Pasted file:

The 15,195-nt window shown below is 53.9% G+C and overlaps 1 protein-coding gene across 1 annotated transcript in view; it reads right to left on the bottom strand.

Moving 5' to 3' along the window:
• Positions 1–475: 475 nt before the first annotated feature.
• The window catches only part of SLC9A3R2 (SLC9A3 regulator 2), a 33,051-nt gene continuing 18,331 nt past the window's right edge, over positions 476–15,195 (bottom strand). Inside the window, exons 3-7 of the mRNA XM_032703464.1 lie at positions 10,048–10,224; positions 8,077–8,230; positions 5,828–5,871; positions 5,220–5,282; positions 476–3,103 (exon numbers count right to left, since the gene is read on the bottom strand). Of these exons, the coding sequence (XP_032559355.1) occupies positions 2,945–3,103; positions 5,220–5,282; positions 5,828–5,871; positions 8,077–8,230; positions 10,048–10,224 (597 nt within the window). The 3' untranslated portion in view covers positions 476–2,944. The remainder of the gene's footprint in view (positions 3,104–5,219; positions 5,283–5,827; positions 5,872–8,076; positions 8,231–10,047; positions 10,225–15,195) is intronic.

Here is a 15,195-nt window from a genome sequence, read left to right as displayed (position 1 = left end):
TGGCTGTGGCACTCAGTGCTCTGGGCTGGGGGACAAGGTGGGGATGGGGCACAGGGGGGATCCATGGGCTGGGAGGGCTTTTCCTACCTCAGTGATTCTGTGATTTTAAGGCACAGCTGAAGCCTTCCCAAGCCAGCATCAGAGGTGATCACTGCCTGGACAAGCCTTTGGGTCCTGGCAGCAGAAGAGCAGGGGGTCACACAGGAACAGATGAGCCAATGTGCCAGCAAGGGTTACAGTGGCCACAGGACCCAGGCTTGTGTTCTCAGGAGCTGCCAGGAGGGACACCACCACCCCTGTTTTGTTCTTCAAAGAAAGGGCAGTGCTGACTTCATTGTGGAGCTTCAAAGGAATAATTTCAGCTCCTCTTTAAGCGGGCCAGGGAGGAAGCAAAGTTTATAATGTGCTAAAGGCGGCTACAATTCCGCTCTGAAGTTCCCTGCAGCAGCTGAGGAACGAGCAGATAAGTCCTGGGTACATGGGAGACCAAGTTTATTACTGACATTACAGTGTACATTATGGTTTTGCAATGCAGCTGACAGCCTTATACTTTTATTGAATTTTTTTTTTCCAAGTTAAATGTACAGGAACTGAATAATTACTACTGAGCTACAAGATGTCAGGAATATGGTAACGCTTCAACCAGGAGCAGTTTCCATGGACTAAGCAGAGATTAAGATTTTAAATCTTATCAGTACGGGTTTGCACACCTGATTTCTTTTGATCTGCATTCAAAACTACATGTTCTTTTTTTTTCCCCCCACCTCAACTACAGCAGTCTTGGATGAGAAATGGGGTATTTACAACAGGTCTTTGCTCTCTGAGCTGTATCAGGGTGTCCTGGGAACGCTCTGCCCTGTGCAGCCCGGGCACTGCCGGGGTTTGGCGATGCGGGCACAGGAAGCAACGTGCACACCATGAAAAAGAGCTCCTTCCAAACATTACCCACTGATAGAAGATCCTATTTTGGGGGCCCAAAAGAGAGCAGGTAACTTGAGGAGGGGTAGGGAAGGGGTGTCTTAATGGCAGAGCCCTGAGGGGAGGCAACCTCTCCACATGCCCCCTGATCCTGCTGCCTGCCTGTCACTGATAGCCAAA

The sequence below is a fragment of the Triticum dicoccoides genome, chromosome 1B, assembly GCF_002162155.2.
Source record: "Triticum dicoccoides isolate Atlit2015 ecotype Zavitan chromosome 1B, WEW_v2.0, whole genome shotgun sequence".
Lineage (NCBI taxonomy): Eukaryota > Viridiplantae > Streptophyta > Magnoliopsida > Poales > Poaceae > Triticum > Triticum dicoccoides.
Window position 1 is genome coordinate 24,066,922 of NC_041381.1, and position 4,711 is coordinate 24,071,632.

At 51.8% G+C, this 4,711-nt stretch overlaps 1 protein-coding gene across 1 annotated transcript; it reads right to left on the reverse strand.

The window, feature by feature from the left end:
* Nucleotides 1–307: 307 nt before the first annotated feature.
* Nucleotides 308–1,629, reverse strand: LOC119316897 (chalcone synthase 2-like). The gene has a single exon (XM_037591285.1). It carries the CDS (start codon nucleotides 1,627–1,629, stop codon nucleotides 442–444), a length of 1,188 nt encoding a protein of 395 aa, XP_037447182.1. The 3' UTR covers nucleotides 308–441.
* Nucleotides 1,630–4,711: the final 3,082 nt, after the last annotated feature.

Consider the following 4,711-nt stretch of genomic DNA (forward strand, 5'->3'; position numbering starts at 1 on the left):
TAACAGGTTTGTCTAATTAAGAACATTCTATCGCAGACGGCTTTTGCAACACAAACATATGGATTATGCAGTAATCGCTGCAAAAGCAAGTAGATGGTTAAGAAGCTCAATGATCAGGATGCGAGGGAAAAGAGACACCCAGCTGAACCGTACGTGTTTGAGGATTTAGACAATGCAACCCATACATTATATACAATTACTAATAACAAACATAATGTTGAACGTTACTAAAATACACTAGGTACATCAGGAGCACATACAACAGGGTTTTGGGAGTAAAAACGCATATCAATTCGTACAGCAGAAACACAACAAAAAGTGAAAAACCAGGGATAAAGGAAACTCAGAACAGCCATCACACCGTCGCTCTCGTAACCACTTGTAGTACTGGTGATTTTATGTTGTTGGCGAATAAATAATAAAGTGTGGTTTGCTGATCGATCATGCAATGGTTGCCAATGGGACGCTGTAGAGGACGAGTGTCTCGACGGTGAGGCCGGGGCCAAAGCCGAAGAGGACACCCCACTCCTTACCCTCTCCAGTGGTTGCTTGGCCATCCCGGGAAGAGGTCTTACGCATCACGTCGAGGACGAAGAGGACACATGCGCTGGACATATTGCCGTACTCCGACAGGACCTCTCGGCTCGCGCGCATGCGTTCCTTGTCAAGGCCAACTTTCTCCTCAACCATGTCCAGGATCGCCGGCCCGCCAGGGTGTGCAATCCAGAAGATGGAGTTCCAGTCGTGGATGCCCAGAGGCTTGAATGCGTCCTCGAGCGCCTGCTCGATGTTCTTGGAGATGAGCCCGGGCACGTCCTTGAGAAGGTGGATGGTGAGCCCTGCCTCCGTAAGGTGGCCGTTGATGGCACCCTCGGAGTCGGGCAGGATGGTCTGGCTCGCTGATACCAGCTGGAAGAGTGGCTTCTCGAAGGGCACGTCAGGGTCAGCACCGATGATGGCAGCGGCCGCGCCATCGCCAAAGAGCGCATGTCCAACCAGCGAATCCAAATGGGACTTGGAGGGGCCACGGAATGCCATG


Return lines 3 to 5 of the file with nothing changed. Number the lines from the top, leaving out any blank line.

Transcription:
• Positions 1–475: 475 nt before the first annotated feature.
• The window catches only part of SLC9A3R2 (SLC9A3 regulator 2), a 33,051-nt gene continuing 18,331 nt past the window's right edge, over positions 476–15,195 (bottom strand). Inside the window, exons 3-7 of the mRNA XM_032703464.1 lie at positions 10,048–10,224; positions 8,077–8,230; positions 5,828–5,871; positions 5,220–5,282; positions 476–3,103 (exon numbers count right to left, since the gene is read on the bottom strand). Of these exons, the coding sequence (XP_032559355.1) occupies positions 2,945–3,103; positions 5,220–5,282; positions 5,828–5,871; positions 8,077–8,230; positions 10,048–10,224 (597 nt within the window). The 3' untranslated portion in view covers positions 476–2,944. The remainder of the gene's footprint in view (positions 3,104–5,219; positions 5,283–5,827; positions 5,872–8,076; positions 8,231–10,047; positions 10,225–15,195) is intronic.

Here is a 15,195-nt window from a genome sequence, read left to right as displayed (position 1 = left end):